Greenland Halibut

Greenland Halibut

Reinhardtius hippoglossoides

The Greenland Halibut, also known as Greenland Turbot (Reinhardtius hippoglossoides), is the sole species in the genus Reinhardtius and part of the right-eye flounder family, Pleuronectidae. This predatory fish primarily dwells at depths of 500 to 1,000 meters (1,600–3,300 feet) in the cold northern Atlantic, Pacific, and Arctic Oceans.

As a flatfish, the Greenland Halibut's left eye migrates to the right side of its head during development. Unlike other bottom-dwelling flatfish, its eyes are positioned allowing forward vision. It can swim vertically, and both sides of its body are speckled brown, with the left side being slightly paler.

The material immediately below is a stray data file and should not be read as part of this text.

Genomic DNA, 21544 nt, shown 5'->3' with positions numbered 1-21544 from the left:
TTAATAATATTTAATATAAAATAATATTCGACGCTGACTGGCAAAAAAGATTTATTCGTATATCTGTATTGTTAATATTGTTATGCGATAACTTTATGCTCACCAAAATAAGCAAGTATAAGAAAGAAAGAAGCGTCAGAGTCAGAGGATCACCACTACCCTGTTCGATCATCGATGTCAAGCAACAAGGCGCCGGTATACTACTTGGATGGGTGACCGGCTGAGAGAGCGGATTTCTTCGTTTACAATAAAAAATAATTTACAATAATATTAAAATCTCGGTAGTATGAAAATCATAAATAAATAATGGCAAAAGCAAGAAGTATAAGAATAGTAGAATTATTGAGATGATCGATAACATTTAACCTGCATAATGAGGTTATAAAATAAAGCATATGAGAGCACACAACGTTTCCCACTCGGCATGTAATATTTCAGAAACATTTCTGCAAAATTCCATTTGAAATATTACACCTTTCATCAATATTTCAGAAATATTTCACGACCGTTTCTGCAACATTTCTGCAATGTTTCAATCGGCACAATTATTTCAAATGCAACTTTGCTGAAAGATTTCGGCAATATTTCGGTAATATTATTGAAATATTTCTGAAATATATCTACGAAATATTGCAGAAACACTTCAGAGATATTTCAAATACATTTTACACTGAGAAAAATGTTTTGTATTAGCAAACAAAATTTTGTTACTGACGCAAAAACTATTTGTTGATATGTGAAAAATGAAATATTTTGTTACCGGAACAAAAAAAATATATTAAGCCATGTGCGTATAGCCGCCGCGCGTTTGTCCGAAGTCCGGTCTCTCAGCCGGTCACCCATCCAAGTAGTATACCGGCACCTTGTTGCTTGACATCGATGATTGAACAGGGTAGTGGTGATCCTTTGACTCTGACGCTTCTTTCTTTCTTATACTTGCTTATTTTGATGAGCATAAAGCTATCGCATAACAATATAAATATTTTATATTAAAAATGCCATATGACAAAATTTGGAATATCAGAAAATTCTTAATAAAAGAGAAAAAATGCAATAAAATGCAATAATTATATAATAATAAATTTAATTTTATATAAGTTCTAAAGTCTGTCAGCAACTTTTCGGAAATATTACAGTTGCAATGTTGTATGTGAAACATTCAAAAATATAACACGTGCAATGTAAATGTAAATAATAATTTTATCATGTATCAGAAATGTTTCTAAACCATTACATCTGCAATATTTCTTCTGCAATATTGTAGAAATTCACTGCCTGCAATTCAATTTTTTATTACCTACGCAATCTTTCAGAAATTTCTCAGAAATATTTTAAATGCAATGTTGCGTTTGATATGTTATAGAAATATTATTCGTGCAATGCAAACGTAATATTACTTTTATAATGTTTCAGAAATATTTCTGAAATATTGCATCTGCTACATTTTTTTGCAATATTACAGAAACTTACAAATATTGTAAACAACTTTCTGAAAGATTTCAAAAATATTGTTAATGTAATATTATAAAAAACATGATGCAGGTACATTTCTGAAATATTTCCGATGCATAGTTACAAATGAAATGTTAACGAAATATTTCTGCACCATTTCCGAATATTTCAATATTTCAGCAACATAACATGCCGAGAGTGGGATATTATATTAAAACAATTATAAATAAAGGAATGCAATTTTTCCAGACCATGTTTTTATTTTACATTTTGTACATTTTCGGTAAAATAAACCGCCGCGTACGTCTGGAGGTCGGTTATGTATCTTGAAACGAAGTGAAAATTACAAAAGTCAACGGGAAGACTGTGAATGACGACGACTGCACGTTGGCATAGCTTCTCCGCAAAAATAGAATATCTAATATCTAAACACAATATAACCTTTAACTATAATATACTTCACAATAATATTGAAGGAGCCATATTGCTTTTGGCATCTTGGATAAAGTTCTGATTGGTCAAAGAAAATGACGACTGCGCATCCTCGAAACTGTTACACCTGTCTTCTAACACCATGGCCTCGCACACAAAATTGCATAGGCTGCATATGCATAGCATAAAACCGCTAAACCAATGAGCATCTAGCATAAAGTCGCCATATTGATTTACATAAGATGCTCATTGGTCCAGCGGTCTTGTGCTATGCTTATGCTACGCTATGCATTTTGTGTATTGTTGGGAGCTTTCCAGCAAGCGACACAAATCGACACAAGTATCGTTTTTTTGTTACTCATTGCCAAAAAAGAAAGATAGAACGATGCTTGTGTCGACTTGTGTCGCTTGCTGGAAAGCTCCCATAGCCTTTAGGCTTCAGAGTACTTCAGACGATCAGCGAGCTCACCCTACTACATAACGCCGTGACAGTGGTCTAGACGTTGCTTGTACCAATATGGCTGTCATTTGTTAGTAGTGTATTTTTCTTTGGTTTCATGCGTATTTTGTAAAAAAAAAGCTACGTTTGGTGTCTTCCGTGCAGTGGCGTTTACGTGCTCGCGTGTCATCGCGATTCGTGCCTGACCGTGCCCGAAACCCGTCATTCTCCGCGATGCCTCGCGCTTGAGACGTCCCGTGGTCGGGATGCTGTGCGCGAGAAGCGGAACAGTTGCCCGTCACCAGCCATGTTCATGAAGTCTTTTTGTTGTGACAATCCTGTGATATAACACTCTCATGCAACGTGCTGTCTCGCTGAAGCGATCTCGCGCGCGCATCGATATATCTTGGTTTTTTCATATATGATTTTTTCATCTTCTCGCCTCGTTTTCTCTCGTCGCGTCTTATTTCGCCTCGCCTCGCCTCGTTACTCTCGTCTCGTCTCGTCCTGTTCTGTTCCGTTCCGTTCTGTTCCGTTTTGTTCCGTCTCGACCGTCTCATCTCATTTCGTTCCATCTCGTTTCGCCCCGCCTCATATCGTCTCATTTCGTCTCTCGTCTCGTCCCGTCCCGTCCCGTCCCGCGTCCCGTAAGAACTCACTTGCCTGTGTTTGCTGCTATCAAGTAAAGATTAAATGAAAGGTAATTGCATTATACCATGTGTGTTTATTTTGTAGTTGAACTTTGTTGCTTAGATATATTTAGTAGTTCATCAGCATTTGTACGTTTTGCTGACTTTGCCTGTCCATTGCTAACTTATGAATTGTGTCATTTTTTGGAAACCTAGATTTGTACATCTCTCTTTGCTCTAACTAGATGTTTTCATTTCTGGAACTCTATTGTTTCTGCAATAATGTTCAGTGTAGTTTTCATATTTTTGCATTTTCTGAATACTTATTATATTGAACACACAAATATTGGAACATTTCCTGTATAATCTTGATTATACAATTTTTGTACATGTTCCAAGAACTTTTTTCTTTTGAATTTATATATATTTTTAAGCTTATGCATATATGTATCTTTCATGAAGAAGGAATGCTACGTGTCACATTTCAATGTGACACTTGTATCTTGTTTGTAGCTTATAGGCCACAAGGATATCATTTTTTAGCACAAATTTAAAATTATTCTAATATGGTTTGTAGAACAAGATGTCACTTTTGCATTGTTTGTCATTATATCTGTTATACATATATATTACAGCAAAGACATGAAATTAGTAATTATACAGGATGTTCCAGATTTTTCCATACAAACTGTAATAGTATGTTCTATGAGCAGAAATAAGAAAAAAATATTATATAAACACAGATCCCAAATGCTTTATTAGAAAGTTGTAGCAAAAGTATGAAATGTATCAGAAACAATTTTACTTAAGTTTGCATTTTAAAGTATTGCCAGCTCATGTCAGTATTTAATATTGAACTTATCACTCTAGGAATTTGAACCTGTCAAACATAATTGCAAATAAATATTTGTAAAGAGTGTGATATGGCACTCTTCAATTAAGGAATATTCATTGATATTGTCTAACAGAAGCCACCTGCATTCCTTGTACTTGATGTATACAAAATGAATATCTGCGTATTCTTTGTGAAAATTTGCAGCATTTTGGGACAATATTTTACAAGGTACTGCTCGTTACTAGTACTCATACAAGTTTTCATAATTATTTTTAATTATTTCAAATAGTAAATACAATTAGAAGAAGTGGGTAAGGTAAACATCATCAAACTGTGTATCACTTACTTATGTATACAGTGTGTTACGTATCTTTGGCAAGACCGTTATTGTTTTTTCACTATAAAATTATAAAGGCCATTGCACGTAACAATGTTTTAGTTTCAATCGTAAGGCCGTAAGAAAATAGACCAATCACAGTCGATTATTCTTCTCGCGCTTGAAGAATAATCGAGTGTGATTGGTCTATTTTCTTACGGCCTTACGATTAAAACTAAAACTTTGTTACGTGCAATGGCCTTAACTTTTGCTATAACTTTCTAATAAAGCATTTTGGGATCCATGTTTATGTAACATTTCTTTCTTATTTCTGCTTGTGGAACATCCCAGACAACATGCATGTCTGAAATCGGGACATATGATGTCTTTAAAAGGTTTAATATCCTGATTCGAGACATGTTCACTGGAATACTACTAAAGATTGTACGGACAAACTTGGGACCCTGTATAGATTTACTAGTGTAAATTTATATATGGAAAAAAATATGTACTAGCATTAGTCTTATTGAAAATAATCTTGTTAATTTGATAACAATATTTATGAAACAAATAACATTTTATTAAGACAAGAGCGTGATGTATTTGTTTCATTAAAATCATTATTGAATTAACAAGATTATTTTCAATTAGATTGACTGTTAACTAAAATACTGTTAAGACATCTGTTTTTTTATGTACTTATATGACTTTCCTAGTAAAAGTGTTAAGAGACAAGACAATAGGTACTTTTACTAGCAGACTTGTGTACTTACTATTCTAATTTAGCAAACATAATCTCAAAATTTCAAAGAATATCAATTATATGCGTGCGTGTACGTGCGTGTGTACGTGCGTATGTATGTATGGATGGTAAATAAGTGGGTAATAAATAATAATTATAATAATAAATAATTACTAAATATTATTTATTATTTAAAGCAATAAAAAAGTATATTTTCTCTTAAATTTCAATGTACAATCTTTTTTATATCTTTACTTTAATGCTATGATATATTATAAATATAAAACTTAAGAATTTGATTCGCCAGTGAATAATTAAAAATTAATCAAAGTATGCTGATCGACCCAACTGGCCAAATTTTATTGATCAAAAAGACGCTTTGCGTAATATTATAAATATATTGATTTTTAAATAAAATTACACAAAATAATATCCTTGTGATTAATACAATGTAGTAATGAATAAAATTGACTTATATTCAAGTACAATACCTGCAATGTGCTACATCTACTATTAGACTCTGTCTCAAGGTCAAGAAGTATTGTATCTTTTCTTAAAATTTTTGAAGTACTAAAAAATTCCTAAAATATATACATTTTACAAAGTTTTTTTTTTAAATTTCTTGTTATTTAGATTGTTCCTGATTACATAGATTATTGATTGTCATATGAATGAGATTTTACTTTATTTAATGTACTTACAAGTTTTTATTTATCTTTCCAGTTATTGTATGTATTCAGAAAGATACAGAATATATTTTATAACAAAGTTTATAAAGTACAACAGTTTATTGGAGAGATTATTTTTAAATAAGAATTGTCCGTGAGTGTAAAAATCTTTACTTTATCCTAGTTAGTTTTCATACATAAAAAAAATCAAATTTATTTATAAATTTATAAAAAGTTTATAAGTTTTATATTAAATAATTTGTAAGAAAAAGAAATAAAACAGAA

The fish is pigmented on both sides, but the left (blind) side is a lighter shade than the right. It can grow up to 120 cm (3.9 ft) in length and weigh around 45 kg (99 lb), although the typical size is 80–100 cm (2.6–3.3 ft) and weight ranges from 11–25 kg (24–55 lb).

Greenland Halibut are opportunistic predators. Smaller individuals under 20 cm primarily consume crustaceans like amphipods, while larger ones shift to a diet of shrimps and fish, with those over 60 cm mainly feeding on other fish.

Commercially fished by countries like Russia, Norway, Iceland, Germany, Spain, Greenland, and Canada, Greenland Halibut are caught using various methods such as bottom trawls, longlines, and gillnets.


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